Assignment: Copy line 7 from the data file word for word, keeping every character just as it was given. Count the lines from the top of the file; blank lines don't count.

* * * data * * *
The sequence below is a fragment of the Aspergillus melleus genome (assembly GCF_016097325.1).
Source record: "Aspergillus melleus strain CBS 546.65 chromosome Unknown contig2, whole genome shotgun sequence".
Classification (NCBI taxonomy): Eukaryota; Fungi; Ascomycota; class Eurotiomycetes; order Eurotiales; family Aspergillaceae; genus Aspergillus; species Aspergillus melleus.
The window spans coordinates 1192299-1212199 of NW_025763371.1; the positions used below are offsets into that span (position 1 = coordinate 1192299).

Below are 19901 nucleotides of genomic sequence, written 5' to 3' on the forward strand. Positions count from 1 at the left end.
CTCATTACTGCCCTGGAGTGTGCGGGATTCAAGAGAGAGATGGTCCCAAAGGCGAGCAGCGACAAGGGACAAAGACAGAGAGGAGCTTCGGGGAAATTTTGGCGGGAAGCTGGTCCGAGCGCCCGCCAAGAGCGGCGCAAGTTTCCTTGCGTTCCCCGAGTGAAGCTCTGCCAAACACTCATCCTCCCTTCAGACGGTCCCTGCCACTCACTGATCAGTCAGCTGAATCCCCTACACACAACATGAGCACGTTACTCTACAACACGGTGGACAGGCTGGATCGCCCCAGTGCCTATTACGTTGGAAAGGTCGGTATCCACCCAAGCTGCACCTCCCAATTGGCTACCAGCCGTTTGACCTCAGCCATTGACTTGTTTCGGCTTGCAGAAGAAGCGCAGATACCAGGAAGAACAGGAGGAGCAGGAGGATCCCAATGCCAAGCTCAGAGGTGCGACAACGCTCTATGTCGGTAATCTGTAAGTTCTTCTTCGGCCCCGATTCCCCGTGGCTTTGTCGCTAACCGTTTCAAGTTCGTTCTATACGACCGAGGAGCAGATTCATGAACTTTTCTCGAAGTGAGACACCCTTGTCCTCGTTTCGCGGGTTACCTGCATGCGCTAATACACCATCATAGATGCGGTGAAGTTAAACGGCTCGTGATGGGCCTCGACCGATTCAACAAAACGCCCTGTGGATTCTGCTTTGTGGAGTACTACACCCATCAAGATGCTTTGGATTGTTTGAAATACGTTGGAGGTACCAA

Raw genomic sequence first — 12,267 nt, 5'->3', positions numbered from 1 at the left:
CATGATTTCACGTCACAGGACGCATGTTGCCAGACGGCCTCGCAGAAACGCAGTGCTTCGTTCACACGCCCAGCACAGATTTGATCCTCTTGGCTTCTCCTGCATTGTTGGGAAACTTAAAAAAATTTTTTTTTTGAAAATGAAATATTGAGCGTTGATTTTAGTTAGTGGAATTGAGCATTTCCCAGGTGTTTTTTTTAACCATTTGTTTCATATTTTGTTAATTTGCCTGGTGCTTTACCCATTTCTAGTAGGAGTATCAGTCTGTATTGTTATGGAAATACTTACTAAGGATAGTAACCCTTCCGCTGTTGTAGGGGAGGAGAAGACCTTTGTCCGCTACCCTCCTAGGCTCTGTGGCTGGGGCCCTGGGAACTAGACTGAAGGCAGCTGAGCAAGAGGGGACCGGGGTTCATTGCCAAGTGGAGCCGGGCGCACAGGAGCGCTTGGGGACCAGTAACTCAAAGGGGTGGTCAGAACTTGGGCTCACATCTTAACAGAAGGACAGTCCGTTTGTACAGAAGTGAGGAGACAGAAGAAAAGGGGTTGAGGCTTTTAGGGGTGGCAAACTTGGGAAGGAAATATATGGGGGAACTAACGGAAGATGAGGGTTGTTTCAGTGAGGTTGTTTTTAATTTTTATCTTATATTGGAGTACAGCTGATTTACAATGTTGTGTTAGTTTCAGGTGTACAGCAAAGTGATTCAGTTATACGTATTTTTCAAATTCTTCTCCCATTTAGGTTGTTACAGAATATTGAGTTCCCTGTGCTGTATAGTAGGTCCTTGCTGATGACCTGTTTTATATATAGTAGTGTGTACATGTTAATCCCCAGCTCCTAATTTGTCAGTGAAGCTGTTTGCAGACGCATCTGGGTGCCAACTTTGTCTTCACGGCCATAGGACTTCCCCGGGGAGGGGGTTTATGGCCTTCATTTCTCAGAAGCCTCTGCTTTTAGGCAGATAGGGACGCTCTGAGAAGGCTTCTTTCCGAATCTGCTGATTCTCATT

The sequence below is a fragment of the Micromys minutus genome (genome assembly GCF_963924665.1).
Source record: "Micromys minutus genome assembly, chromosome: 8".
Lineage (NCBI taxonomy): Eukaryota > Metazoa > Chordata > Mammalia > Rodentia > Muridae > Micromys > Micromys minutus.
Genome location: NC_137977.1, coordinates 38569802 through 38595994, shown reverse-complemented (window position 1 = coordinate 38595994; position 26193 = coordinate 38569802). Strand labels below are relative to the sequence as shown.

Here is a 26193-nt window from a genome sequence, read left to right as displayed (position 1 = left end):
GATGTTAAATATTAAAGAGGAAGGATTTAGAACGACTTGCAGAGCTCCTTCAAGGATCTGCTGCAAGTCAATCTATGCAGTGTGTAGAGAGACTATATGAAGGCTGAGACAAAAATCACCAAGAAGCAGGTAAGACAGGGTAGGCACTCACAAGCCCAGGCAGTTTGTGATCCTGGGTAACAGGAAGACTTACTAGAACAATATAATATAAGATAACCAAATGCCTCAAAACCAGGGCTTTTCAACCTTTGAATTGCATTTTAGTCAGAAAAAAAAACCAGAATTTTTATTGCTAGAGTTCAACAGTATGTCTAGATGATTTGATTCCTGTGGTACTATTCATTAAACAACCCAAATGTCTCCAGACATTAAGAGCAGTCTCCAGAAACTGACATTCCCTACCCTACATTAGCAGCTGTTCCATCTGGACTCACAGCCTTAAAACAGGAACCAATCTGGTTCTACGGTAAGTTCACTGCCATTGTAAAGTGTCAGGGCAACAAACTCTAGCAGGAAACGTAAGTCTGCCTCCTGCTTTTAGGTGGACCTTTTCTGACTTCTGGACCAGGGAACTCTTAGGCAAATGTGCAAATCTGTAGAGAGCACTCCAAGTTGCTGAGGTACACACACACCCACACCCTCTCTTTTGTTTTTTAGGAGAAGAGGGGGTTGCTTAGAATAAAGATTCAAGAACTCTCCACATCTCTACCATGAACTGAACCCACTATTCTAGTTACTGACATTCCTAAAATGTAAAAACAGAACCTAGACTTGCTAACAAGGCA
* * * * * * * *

Raw genomic sequence first — 12,267 nt, 5'->3', positions numbered from 1 at the left: